The Alternative Cosmology Group (ACG) meeting coincided with the commissioning of Europe’s Large Hadron Collider at CERN, in Geneva, Switzerland and University of WA physics professor John Hartnett attended the meeting.
Although weird and wonderful alternatives to the big bang theory have been suggested, the Alternative Cosmology Group believes the most important thing is to first analyse gaps in current understanding by questioning the status quo / Image: Istockphoto
According to Prof Hartnett, there was a lot of emotion expressed at the meeting, with most agreeing that the standard model is a poor description of the universe when compared to what is actually observed. Something better is needed. And that’s where things get interesting.
Professor Hartnett says alternative models suggested ranged from a universe with no beginning or end, to one that was static and did not expand, while others were postulated existing inside shells of matter and energy.
“There was one scientist who presented what he called the eternally collapsing universe,” he says.
“I am not sure if, experimentally, this model is useful because the experiment needed to observe it would be collapsing.
“Another guy represented the quasi-steady state model that has an eternal universe undergoing a series of quasi contractions – not to a singularity, but to a highly dense, pulsating state. We are supposedly in the expansion stage.”
As far out as some of these theories seemed, he says they reflect the growing number of scientists who publicly and privately are questioning the cosmological status quo.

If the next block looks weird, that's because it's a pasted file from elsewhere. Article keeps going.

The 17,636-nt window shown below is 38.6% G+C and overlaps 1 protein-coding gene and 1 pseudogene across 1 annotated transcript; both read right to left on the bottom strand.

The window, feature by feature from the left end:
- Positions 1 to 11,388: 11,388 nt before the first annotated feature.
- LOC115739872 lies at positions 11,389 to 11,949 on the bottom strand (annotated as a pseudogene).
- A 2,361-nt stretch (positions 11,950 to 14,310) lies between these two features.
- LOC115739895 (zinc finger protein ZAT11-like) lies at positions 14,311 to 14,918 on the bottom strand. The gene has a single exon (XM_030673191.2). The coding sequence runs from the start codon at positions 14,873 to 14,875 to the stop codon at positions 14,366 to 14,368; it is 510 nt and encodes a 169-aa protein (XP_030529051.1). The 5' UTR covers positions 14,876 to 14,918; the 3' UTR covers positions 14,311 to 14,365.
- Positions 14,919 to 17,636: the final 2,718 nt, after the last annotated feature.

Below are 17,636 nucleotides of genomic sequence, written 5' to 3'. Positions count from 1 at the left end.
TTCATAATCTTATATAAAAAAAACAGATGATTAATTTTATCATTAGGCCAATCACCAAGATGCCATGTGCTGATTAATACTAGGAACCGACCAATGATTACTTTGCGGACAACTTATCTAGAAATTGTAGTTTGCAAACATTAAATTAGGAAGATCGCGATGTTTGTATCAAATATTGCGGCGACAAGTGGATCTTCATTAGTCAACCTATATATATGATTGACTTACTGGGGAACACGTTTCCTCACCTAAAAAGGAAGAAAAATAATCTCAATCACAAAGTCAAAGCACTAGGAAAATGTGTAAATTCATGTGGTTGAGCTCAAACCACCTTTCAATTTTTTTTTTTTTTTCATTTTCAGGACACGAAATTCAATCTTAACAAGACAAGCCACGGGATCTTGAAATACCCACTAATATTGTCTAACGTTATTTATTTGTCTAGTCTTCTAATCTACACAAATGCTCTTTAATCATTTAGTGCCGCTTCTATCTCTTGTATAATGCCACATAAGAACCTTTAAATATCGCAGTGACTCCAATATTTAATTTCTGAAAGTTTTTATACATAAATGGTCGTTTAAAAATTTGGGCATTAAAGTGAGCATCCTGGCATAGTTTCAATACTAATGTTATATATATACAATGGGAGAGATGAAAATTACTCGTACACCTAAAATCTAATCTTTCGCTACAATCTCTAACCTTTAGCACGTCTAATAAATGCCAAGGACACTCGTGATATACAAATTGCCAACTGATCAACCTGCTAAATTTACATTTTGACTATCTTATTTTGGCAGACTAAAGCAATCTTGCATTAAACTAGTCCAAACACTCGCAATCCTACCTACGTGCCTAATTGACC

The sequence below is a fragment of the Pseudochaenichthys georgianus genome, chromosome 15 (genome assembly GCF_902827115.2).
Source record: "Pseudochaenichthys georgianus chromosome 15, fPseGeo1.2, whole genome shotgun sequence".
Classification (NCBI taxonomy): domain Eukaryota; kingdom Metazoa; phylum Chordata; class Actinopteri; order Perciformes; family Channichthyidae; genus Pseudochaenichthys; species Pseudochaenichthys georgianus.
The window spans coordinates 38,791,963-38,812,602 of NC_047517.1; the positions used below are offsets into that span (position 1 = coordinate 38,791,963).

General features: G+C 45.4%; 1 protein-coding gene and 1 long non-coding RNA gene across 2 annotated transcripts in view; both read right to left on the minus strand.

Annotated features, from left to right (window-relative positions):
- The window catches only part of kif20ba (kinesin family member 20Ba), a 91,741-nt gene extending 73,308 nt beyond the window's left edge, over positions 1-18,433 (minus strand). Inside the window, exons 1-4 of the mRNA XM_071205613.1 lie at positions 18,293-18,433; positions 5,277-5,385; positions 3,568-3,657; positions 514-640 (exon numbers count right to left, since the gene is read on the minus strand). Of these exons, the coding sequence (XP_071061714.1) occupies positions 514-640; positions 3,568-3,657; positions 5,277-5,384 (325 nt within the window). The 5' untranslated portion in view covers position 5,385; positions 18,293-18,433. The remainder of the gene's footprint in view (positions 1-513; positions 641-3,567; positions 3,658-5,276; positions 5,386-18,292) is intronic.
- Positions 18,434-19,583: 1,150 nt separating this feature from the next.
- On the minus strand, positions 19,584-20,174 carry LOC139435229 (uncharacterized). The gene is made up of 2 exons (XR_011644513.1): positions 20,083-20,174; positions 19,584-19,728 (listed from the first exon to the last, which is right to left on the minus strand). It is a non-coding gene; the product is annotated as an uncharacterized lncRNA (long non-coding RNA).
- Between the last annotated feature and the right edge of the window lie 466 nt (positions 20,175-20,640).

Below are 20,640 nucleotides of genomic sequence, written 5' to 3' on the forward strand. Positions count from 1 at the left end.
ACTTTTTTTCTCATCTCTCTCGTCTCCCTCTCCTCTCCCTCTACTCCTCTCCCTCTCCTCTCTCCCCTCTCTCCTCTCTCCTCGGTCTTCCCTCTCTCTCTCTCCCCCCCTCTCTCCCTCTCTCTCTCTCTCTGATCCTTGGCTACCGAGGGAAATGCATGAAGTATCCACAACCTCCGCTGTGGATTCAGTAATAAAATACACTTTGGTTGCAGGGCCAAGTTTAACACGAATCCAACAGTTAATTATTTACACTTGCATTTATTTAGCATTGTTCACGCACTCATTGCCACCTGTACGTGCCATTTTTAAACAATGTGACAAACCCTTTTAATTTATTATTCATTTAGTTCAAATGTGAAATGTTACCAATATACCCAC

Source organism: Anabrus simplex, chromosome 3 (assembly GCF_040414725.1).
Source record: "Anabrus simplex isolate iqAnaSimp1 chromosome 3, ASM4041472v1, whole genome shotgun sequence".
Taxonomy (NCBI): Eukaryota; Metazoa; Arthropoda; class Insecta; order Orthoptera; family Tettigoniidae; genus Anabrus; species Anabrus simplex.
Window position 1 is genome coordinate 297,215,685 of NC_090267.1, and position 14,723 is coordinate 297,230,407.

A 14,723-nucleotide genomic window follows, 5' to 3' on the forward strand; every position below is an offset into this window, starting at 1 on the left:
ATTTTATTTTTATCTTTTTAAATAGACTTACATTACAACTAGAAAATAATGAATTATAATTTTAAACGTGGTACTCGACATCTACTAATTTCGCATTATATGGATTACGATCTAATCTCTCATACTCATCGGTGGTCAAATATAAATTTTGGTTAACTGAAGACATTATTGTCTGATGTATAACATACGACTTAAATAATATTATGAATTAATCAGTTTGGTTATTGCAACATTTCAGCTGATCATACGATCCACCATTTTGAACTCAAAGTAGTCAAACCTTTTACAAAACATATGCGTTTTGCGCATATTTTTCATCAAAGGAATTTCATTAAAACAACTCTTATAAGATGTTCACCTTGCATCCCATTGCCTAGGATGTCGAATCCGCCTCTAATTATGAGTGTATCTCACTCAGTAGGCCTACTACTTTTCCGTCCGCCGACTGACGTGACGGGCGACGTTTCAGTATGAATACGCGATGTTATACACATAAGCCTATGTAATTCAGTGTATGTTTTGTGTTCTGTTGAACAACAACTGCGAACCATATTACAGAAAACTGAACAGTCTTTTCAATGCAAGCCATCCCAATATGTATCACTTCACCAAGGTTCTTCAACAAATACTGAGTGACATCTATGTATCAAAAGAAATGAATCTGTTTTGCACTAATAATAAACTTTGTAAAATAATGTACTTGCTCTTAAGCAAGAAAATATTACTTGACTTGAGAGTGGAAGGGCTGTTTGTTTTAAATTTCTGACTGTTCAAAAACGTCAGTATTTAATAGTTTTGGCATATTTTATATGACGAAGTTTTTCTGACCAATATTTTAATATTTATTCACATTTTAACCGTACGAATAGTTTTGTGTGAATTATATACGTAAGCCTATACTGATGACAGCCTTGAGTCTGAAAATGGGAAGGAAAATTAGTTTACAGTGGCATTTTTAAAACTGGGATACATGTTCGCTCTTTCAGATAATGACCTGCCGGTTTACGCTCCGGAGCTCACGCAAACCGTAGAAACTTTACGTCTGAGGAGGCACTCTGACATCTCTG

Professor Hartnett says this is what science is supposed to be about, questioning and testing. He warns that many scientists who doubt the big bang fear saying so because it could cost them their funding, or reputations.
The ACG formed a few years ago with a general mission statement as an Open Letter published in New Scientist magazine. Hundreds of top names have added their support since the letter was published, including several from WA.
Its central claim of peer prejudice is, “…virtually all financial and experimental resources in cosmology are devoted to big bang studies. Funding comes from only a few sources and all the peer-review committees which control them are dominated by supporters of the big bang. As a result, the dominance of the big bang within the field has become self-sustaining, irrespective of the scientific validity of the theory.”.
US physicist Eric J. Lerner said “Conventional cosmology says that the cosmic background radiation should look symmetric on the sky, but it does not; the universe at high redshift (very young age) should look different from the present day universe, but it looks about the same. Huge superclusters of galaxies have not had time to form since the big bang, the predictions of light elements abundances are wrong, and there’s no dark matter in some places where conventional cosmology says there should be.”.
A principal research fellow with the UWA frequency standards and metrology research group at UWA, Professor Hartnett’s research work was presented at the ACG meeting and includes the development of stable microwave oscillators based on sapphire resonators, ultra low-noise radar and tests of fundamental theories of physics such as special and general relativity.
He has co-written two books, Dismantling the Big Bang and Starlight Time and The New Physics, and has published more than 80 papers in international journals.
Professor Hartnett says the success of the recent meeting was not in attacking the big bang but in highlighting some of the anomalies in the standard model of the universe.
“On one day, we opened the floor to alternative models. Every person who got up presented a different model and that doesn’t help,” he says.
“It was agreed in the end that the best approach is not to look at every alternative model but at individual lines of evidence and try and make sense of them. Down the track, maybe the best model will come out of it.”
Additional information about the ACG is available at www.cosmology.info .